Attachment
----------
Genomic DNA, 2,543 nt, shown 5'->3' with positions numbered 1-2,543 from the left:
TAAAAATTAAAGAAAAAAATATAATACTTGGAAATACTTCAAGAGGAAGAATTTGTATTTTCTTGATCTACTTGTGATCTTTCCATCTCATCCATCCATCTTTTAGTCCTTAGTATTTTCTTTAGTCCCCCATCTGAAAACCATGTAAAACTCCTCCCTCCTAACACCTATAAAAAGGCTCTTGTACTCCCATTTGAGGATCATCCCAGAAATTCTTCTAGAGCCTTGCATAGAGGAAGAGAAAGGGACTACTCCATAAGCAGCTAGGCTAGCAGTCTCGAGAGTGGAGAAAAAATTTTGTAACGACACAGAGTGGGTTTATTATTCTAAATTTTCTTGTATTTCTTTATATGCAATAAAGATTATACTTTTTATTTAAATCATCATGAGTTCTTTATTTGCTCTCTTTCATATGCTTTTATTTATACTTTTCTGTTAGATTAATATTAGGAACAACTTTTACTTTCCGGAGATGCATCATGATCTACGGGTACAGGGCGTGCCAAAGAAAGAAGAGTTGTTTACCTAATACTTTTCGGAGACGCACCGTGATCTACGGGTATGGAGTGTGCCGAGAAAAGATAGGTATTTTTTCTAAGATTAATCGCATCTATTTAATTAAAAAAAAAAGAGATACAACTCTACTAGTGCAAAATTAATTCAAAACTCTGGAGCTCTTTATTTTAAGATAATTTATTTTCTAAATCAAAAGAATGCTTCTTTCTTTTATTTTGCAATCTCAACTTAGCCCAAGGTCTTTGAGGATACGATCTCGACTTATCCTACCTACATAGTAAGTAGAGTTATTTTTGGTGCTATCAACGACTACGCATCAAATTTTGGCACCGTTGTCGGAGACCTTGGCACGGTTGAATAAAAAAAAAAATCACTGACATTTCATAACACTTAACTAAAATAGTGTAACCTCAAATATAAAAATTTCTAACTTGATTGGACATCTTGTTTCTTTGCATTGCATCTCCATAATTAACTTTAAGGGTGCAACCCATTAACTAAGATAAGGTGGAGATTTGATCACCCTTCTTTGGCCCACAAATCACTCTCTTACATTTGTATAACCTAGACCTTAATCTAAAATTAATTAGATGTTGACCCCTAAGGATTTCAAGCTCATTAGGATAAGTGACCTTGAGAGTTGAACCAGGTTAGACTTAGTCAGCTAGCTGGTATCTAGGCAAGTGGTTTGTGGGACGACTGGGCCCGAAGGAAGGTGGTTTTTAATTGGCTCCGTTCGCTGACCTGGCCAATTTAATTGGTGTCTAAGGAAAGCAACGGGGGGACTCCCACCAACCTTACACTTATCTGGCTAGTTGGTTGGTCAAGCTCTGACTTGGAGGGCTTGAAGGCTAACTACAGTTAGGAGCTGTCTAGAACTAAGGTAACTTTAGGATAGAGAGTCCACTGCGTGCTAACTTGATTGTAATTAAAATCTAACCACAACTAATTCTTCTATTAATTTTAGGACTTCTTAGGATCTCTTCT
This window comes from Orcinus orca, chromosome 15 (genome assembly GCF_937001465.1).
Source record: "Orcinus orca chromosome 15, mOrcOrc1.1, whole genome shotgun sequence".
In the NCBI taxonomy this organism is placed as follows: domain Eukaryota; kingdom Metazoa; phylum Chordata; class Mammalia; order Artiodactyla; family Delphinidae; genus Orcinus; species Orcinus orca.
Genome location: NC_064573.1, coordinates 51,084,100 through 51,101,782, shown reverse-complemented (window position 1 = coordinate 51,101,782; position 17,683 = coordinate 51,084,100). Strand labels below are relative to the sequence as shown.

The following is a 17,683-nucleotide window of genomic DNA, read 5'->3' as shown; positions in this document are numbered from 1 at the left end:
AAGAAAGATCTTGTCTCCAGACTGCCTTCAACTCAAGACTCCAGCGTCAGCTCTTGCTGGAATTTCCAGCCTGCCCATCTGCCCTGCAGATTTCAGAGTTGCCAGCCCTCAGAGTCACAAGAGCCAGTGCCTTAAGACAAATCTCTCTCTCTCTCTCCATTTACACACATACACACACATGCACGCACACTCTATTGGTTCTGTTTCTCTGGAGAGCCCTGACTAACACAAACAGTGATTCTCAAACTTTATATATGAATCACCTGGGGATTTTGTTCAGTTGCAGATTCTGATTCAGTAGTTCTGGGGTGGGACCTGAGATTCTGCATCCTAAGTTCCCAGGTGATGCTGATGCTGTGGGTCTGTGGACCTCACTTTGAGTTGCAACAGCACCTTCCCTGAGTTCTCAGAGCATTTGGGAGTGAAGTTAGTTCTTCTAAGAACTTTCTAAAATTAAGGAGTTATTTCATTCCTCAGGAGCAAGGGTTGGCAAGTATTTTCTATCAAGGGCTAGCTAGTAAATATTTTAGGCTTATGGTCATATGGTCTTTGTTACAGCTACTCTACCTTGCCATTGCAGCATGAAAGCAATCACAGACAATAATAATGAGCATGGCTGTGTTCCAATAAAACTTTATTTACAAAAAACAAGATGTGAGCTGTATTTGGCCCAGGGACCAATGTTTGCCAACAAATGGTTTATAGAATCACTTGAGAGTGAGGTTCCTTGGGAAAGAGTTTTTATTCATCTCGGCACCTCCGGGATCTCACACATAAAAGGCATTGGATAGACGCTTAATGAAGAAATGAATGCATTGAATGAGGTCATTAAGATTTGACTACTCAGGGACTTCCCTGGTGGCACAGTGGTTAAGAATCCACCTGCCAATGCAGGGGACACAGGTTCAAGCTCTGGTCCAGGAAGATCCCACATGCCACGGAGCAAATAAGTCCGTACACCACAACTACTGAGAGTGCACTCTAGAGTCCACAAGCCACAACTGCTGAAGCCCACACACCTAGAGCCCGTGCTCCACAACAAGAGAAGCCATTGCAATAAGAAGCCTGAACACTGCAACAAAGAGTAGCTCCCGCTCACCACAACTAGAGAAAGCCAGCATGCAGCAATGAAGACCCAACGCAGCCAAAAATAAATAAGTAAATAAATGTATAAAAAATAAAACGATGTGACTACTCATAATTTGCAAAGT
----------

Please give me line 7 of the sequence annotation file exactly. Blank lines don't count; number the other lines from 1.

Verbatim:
The following is a 17,683-nucleotide window of genomic DNA, read 5'->3' as shown; positions in this document are numbered from 1 at the left end: